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2013-07-11

Photographer, conservationist, rancher now Texas hero

By Mary Allyce Special to the Courier

David K. Langford wears many hats in his career as a naturalist, wildlife and western artistic photographer, rancher and conservationist, but each and every one is Texas western.

When Bandera's Frontier Times Museum inducts Langford into the Texas Heroes Hall of Honor as part of the National Day of the American Cowboy celebration on Saturday, July 27, it acknowledges his deep roots in Texas, which he credits with informing his art.

"Texas is unique," he said. "Even the cowboys look and dress different here - more like vaqueros. It makes a niche in the market."

Langford's "niche" is a large and highly awarded one. He received the "People's Choice" award which he calls an "Oscar equivalent." Consistently ranked by the Texas Outdoor Writers' Association, he received National Addy Awards (American Advertising Federation) accolades from American West magazine, the International Wildlife Foundation, and is only the second person to receive the Harvey Weil Professional Conservationist Award. The Images For Conservation Fund's second book was dedicated to him, an honor he treasures as the first book was dedicated to none other than Lady Bird Johnson.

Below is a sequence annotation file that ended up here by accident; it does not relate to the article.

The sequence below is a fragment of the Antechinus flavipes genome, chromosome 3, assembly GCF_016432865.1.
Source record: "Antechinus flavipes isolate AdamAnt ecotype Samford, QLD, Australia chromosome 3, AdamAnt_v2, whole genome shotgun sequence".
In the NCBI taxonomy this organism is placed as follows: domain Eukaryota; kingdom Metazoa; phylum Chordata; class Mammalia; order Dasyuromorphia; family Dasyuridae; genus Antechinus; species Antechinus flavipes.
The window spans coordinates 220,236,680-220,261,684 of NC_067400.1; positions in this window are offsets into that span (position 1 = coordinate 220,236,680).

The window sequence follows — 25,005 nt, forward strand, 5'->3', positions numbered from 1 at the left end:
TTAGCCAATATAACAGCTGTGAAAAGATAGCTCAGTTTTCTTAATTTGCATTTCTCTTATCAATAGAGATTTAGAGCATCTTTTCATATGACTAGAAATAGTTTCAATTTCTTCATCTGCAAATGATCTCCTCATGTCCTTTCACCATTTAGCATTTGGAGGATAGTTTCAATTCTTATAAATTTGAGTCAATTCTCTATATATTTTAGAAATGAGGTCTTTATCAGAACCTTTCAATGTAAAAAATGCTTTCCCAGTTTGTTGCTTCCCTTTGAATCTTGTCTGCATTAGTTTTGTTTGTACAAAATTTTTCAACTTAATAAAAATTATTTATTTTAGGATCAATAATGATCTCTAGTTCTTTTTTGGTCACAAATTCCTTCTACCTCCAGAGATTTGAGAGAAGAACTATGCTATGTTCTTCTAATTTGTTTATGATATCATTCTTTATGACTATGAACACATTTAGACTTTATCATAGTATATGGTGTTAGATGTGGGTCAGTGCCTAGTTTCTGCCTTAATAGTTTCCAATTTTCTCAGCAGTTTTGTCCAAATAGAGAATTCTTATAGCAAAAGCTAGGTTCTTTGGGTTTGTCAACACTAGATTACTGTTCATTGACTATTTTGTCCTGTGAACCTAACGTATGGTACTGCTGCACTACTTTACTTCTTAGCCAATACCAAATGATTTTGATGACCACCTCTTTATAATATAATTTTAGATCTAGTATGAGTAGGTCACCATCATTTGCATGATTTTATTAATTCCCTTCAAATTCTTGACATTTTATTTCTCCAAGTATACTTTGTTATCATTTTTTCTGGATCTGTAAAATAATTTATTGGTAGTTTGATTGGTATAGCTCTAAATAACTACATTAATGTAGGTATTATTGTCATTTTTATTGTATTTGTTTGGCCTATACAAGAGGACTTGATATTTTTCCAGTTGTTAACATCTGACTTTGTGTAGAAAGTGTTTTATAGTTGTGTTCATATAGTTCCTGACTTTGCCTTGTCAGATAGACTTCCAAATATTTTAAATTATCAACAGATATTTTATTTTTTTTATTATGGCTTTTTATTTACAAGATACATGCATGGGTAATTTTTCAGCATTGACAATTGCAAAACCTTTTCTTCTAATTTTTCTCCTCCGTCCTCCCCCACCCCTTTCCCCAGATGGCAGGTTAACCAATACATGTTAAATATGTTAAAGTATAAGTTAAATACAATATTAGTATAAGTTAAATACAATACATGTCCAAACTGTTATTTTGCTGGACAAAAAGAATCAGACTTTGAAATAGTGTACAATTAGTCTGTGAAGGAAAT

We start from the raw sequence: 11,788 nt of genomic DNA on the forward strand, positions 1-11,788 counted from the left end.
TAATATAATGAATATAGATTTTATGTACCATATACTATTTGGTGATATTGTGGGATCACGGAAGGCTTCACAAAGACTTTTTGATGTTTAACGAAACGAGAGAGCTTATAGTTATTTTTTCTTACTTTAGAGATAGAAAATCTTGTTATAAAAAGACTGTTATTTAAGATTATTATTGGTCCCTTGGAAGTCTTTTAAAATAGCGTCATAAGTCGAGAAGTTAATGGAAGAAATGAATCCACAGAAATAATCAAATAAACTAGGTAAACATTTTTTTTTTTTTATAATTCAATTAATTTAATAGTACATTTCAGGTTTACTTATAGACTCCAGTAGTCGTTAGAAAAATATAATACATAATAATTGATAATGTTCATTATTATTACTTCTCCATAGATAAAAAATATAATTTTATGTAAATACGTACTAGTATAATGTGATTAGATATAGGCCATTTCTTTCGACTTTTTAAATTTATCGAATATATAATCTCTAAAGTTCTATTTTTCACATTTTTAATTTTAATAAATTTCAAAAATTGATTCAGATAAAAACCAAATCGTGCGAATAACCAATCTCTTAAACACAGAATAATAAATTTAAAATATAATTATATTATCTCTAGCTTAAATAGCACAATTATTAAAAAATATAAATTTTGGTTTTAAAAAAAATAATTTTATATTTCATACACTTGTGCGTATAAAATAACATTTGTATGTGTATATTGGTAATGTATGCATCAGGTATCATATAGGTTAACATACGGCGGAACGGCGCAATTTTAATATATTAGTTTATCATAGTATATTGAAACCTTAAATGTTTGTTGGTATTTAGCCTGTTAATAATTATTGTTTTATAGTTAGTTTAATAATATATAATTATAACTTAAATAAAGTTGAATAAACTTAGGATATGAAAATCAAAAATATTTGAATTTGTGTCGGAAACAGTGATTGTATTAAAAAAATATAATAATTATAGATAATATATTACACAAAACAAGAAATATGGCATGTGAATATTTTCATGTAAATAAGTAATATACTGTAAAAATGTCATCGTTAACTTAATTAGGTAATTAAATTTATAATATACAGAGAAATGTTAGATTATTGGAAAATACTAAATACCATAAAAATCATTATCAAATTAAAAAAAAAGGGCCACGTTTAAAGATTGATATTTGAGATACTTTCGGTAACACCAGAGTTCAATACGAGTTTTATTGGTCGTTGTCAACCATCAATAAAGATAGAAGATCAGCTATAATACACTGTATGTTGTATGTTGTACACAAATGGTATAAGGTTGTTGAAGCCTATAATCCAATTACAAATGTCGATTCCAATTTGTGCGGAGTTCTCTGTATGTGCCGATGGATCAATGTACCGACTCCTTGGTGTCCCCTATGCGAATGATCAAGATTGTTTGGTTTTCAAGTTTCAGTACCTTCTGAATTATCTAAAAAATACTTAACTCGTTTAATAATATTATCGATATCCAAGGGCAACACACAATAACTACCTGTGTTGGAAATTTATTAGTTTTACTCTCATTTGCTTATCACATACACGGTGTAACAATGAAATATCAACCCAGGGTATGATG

A graduate of UT, Austin in 1968 in marketing, Langford's been published worldwide in magazines like The Smithsonian, Western Horseman, Texas Highways and Field and Stream. This October brings the release of "Hillingdon Ranch: Four Seasons, Six Generations," which he wrote with Laurie Woodward Cantu. Published by Texas A&M University Press, the book is a tribute to the (Giles) family ranch on which Langford still lives.

"I've really had a couple of careers," he admitted, referring to his leadership in the Texas Wildlife Association since 1986. He still functions as an vice president emeritus with the association and concentrates on far-reaching water, tax and conservation issues. As a TWA representative, Langford has testified before Congress, the Texas State Legislature, appeared on TV and radio and presented educational programs for innumerable groups on conservation matters.

Langford's highly decorated career as a photographer also celebrates his love of the land, its people and wildlife and has brought him international recognition. His vision of photography as art has led his work to exhibitions at the Sportsman's Gallery in Houston, Collector's Covey in Dallas and the Southwest School of Art and the Witte Museum in San Antonio, among many others.

He currently exhibits at San Antonio's renowned Western Art Show becoming the first photographer accepted in this traditionally painter- and sculptor-driven exhibition. Langford's work can be found closer to home at Wildgoose in Ingram and High's in Comfort.

He and his wife, Myrna, live on the six-generation family ranch between Comfort and Fredericksburg. They have two children and four grandchildren, one of whom, granddaughter Lilliian P. Russell, following in her grandfather's footsteps, took the accompanying photo.

Of his inclusion in the 2013 Texas Heroes Hall of Honor, he referenced former Texas Heroes J. Frank Dobie, Red Steagall, Bill Pickett, Joaquin Jackson and fellow photographer, Wyman Meinzer, saying, "It's a privilege to be in this company!"

Pictured: Photo by Lillian P. Russell
David K. Langford